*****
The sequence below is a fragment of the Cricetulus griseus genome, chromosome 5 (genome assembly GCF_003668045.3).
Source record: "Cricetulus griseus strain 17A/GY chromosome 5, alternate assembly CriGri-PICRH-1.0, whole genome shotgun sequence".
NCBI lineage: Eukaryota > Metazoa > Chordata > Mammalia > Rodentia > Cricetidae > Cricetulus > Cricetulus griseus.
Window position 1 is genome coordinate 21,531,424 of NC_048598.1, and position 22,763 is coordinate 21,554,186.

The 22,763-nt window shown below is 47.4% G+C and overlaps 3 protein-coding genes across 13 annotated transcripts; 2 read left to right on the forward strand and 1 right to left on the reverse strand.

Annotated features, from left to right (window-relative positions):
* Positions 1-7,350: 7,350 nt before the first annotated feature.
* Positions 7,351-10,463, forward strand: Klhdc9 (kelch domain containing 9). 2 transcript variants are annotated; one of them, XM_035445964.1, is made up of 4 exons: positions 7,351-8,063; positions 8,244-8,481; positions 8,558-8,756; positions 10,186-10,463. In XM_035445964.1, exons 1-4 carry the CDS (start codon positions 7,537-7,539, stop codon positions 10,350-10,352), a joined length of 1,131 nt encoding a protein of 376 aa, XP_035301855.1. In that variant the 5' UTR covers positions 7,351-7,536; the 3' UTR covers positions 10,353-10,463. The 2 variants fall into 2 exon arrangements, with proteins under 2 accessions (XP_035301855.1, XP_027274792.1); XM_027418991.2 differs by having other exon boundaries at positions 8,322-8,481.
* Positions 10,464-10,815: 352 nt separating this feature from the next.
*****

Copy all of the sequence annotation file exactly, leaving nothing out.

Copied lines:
The sequence below is a fragment of the Cricetulus griseus genome, chromosome 5 (genome assembly GCF_003668045.3).
Source record: "Cricetulus griseus strain 17A/GY chromosome 5, alternate assembly CriGri-PICRH-1.0, whole genome shotgun sequence".
NCBI lineage: Eukaryota > Metazoa > Chordata > Mammalia > Rodentia > Cricetidae > Cricetulus > Cricetulus griseus.
Window position 1 is genome coordinate 21,531,424 of NC_048598.1, and position 22,763 is coordinate 21,554,186.

The 22,763-nt window shown below is 47.4% G+C and overlaps 3 protein-coding genes across 13 annotated transcripts; 2 read left to right on the forward strand and 1 right to left on the reverse strand.

Annotated features, from left to right (window-relative positions):
* Positions 1-7,350: 7,350 nt before the first annotated feature.
* Positions 7,351-10,463, forward strand: Klhdc9 (kelch domain containing 9). 2 transcript variants are annotated; one of them, XM_035445964.1, is made up of 4 exons: positions 7,351-8,063; positions 8,244-8,481; positions 8,558-8,756; positions 10,186-10,463. In XM_035445964.1, exons 1-4 carry the CDS (start codon positions 7,537-7,539, stop codon positions 10,350-10,352), a joined length of 1,131 nt encoding a protein of 376 aa, XP_035301855.1. In that variant the 5' UTR covers positions 7,351-7,536; the 3' UTR covers positions 10,353-10,463. The 2 variants fall into 2 exon arrangements, with proteins under 2 accessions (XP_035301855.1, XP_027274792.1); XM_027418991.2 differs by having other exon boundaries at positions 8,322-8,481.
* Positions 10,464-10,815: 352 nt separating this feature from the next.